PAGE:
300 Below’s cryogenic tempering process is a
When deep space optics travel from the surface of
As a result of 300 Below’s cryogenic processing, metal structures shift at the molecular level, which can jeopardize the structural integrity of sensitive optical housing groups and devices.
Temperature extremes can reach as low as 2.7 Kelvin (-270.45˚C, -454.81˚F) in deep space, and shift upward in atmospheres and orbits irradiated by the hot surface of the sun, as metal components expand and contract at differing rates, potentially causing stress cracks or shifts to the housing groups of sensitive components if they are not cryogenically treated. As a result, metal structures enduring expansion and contraction may jeopardize
It is nearly impossible to ensure uniformity during the gathering or transmission of radio signals and images (light) when stress is further imparted and stabilization is reduced in the structure. Stress concentration areas can impede vibrational dissipation (causing transmission of vibrational distortion during image gathering) and impede uniformity of expansion of metal structures when these variations in heating or cooling occur. Optical distortion results, while transmission speeds from distorted or impeded radio signals can also present issues for the optical device and space based asset during collection or transmission.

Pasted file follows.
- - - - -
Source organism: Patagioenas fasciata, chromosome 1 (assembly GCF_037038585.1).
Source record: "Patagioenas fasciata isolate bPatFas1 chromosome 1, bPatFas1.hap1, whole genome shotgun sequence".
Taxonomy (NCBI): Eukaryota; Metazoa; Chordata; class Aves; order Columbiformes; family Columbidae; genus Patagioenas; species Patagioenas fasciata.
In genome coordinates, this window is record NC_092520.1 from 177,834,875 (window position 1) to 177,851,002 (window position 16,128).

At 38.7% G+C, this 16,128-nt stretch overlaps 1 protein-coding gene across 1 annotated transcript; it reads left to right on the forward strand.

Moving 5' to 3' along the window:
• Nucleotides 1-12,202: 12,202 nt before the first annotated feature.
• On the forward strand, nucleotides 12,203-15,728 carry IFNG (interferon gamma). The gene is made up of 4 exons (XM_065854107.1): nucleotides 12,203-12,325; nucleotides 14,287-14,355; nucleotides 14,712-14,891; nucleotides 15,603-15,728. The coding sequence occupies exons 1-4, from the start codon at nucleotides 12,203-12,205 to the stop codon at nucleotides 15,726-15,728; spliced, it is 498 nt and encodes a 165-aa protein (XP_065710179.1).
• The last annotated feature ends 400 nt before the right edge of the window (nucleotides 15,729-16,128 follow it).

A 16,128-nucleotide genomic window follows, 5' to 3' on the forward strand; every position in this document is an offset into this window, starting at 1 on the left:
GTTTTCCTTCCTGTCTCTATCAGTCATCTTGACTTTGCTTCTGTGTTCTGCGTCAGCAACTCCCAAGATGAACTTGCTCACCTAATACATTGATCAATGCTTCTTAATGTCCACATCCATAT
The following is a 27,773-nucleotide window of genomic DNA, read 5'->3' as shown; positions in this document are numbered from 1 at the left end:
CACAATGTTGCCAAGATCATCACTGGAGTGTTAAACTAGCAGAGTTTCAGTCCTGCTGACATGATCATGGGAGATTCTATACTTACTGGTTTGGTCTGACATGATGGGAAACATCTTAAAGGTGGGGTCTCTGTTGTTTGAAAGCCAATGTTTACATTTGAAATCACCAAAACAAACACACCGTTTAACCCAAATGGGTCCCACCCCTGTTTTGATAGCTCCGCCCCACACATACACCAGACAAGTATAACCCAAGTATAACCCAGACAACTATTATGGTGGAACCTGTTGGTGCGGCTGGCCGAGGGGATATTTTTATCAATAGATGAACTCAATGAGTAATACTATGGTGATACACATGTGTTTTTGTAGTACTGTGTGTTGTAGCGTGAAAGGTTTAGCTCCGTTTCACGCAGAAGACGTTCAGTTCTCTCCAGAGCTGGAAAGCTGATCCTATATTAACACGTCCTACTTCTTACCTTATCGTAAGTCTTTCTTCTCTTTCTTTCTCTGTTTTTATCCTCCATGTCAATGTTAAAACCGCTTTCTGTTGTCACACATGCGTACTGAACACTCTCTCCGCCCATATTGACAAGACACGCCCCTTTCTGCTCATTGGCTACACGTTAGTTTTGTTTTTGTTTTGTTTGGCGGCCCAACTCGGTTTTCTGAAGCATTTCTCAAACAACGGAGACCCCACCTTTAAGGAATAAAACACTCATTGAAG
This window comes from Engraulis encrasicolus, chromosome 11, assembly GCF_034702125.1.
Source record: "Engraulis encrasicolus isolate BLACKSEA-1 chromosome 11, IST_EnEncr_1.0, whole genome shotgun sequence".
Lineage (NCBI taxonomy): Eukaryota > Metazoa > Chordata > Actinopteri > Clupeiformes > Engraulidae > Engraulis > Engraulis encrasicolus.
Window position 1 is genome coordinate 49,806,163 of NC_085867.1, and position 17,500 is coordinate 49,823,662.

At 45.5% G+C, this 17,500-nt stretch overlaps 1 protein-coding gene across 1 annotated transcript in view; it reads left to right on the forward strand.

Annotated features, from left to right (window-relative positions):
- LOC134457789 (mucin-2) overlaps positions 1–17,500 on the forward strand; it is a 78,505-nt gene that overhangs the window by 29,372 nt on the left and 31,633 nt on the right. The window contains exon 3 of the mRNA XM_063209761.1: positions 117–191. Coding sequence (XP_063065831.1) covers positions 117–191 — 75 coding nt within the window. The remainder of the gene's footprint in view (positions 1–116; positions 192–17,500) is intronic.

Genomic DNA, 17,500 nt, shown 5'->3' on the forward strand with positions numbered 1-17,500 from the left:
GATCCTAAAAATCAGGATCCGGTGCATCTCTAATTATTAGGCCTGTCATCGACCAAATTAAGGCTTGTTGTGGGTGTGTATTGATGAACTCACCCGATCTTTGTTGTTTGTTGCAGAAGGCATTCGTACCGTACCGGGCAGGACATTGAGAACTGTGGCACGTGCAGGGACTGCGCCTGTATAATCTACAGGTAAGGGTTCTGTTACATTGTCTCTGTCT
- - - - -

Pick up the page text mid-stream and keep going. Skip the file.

What are the most common problems with the space optics?
- Uniformity of signal can be significantly impeded
- Aluminum housing bodies corrode
- Residual stresses
- Fatigue cracking
- The microstructure of the material may contain inclusions and voids
What space optic materials benefit from cryogenic processing?
- 7075 AL
- 6061-T6 Condition AL
What space optic components benefit from cryogenic treatment?
- Optical bench
- Optical mounts
- Optical array
- Camera bodies
What benefits space optics can obtain through cryogenic treatment?
- Stress relief and stabilization for uniformity
- Reduction in corrosion
- Improved heat transmissivity
- Flex-fatigue enhancement